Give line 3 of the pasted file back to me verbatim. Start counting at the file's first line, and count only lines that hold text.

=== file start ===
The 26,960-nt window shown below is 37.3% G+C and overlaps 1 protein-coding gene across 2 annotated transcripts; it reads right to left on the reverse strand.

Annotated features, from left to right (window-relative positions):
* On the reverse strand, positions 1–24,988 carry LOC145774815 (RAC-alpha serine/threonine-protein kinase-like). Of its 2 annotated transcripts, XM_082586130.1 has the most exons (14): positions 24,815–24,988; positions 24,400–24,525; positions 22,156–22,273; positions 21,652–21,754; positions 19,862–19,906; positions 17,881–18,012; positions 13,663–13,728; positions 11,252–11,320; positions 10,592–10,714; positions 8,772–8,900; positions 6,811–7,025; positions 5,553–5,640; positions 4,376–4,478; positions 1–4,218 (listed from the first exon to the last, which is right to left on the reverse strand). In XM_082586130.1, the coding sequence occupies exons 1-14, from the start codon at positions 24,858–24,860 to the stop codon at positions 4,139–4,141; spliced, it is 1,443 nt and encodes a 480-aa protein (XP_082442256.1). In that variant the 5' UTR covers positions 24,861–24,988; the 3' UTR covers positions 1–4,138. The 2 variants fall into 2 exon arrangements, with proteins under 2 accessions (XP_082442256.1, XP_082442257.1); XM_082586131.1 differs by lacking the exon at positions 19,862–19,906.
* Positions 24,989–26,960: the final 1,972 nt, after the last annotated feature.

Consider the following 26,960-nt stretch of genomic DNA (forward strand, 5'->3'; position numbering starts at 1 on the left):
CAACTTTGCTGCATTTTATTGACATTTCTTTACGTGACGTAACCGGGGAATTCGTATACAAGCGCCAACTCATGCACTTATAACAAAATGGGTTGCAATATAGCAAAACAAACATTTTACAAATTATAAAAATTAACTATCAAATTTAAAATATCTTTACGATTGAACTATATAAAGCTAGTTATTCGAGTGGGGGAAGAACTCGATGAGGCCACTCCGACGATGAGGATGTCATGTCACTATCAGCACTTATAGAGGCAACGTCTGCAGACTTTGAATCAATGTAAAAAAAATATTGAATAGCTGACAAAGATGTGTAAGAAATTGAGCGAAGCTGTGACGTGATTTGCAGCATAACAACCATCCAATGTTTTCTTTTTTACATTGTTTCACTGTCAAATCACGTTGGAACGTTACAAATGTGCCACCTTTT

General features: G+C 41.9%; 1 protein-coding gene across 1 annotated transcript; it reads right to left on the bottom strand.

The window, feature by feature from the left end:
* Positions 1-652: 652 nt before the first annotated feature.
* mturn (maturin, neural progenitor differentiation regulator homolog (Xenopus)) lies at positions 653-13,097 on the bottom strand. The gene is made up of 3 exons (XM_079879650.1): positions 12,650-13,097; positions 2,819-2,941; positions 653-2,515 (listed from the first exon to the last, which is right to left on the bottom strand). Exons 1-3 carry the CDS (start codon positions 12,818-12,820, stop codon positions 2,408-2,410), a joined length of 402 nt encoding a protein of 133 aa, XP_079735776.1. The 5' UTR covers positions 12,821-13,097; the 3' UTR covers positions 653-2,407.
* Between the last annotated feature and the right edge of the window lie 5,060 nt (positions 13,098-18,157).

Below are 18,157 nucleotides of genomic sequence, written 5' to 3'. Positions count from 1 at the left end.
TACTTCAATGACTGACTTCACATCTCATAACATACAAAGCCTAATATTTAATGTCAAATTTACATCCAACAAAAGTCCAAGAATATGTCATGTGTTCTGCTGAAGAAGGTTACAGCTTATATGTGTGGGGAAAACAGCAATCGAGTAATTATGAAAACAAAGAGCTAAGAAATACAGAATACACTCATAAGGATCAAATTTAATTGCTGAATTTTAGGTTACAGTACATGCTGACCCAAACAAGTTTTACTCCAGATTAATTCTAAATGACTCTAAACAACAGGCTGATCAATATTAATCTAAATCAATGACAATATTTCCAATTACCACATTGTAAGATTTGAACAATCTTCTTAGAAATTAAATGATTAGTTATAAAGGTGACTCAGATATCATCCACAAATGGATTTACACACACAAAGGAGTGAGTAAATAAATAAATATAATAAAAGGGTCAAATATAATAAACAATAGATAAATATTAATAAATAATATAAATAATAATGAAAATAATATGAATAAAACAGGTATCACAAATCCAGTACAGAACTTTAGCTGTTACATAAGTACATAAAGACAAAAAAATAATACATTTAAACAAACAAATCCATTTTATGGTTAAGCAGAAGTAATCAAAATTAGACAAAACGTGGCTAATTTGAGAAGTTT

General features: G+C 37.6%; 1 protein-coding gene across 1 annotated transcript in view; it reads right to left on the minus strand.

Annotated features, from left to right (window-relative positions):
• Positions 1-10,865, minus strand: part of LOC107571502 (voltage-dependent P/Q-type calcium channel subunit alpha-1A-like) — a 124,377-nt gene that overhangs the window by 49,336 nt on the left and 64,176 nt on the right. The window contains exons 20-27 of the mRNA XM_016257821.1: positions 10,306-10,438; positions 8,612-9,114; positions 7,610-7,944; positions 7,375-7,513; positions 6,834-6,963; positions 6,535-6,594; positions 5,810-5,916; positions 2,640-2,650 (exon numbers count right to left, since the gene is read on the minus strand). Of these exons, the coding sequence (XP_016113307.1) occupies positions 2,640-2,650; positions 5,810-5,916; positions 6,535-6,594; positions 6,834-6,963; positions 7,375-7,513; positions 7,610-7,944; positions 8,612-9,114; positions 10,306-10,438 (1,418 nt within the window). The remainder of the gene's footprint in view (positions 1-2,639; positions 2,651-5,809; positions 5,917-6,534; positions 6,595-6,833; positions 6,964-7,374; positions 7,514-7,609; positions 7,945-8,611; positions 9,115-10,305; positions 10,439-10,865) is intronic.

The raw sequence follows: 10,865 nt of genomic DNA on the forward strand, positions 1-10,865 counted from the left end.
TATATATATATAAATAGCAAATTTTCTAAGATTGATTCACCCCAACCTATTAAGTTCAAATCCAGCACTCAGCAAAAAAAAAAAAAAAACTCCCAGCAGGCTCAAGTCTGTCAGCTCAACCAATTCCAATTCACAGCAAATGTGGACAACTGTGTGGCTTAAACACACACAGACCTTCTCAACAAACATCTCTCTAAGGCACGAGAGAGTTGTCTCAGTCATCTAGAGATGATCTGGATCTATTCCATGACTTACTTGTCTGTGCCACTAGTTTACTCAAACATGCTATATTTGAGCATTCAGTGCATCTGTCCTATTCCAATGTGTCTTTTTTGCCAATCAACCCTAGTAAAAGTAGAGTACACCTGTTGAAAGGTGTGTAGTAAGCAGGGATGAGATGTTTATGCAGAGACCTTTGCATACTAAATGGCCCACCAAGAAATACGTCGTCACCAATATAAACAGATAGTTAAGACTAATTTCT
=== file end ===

* On the reverse strand, positions 1–24,988 carry LOC145774815 (RAC-alpha serine/threonine-protein kinase-like). Of its 2 annotated transcripts, XM_082586130.1 has the most exons (14): positions 24,815–24,988; positions 24,400–24,525; positions 22,156–22,273; positions 21,652–21,754; positions 19,862–19,906; positions 17,881–18,012; positions 13,663–13,728; positions 11,252–11,320; positions 10,592–10,714; positions 8,772–8,900; positions 6,811–7,025; positions 5,553–5,640; positions 4,376–4,478; positions 1–4,218 (listed from the first exon to the last, which is right to left on the reverse strand). In XM_082586130.1, the coding sequence occupies exons 1-14, from the start codon at positions 24,858–24,860 to the stop codon at positions 4,139–4,141; spliced, it is 1,443 nt and encodes a 480-aa protein (XP_082442256.1). In that variant the 5' UTR covers positions 24,861–24,988; the 3' UTR covers positions 1–4,138. The 2 variants fall into 2 exon arrangements, with proteins under 2 accessions (XP_082442256.1, XP_082442257.1); XM_082586131.1 differs by lacking the exon at positions 19,862–19,906.